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Pianoman
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What`s the first thing you think about when you want to build a cabinet? Who is it for... what is it for? How do I do this? Why am I wanting this? Should I be doing this? Maybe...if I buy a bunch of tools...I could be a woodworker! I know... I`ll join a woodworking forum...start a thread...I want to build a bookshelf...3 feet wide and 6 feet tall... any ideas? I`ll pick the best idea and do that! Right? Right! Well, you`ve got to start somewhere! You came to the right place!!! My question is...can we teach creativity? Maybe! Rick
 

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Creativity is natural in some of us, and with others it must be learned. I tend to think that in all of us it is little bit of both. Some creativity comes from within, and some gets triggered by the thoughts and ideas expressed by others. That's why this forum is so great. I get to pick the brains of others who are far more creative and skilled than I am.
Lucky me

So, the answer to your question, in my humble opinion, is "YES".

Gerry
 

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Senior Member from MN
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Well, just to get you thinking outside the "box" so to speak, how about making it rotate into the wall exposing your secret hallway like in Scooby Doo?

Or you could build a regular shelf but dress it up with nice molding/face frame. Or make it a built in?
 

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Think OUTSIDE THE BOX!!! How about several shelves hanging in the air with no visible means of suspension?

Seriously, though, so much has been done with wood for so long, it IS hard to be creative in an original way. We're mostly always copying or doing variations on a theme. I find that I really have to do regular exercises of my mind to get the creative juices flowing. Even when it comes naturally, stimulus helps keep it flowing.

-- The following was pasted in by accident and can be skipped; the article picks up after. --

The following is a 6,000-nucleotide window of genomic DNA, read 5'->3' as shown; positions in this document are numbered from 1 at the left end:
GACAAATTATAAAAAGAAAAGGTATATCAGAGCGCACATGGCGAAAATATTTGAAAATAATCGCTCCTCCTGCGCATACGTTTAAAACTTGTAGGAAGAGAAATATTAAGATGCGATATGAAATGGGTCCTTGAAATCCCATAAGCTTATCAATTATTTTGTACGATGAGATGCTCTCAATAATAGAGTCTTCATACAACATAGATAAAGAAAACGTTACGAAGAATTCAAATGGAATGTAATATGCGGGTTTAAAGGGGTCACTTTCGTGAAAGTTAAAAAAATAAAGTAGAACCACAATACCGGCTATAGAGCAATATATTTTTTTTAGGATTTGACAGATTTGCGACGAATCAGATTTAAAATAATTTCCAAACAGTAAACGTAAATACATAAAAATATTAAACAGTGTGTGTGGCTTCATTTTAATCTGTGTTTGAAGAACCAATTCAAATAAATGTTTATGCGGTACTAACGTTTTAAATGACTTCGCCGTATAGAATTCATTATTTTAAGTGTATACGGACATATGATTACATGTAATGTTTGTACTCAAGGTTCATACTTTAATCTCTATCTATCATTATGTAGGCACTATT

Though I've got to admit, my most recent bout was not entirely natural. After four days of the flu, without food, a migraine that drugs wouldn't touch, 2 days of sleep and then 2 days of no sleep, the visions began flowing like a river. Innumerable design ideas just fast- forwarding in my brain! It was amazing, but alas, it's all faded now. (and then the paranoid delusions began of giant cardboard boxes everywhere) But it shows that it's there, if we can just find a REASONABLE way to draw it out of ourselves.
 

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The problem is that the box needs to be functional - therefore mostly rectangular. And it needs to hold books.

But the sides and even the face do not have to extend normal to the floor. One or more could be angled.

Another idea might be to use natural, bark edges or banding for the face frame or shelf edges.
 

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The problem is that the box needs to be functional - therefore mostly rectangular. And it needs to hold books.


[True enough. At least the inner space where the books are at. ]



But the sides and even the face do not have to extend normal to the floor. One or more could be angled.
Another idea might be to use natural, bark edges or banding for the face frame or shelf edges.

Also true enough. On the other hand, as I said before, it's all been done many times. It's creative, in a sense, but certainly nothing close to original. I mean, I use live edges regularly, and it lends a very unique look to a piece. (you can see some examples in MY GALLERY) But it's hardly original thinking.

So I guess we're talking about 2 different aspects: creativity, and originality. Not necessarily the same things. Can we be creative even if we're not being original? Sure. (my girlfriend just pointed out to me that the act of building things out of wood is, itself, inherently creative.) I think, for me, creativity comes into play the most in a couple of different ways. One way is in helping people resolve design problems when they have unusual situations, i.e. odd angled spaces, or unusual needs from a cabinet. The other way is in finding ways to give ordinary cabinets a sense of individuality. A touch, or detail which makes them readily unique from your standard run-of-the-mill wood boxes. Sometimes I succeed more than other times. But it is a great challenge to avoid constant repetition.
 
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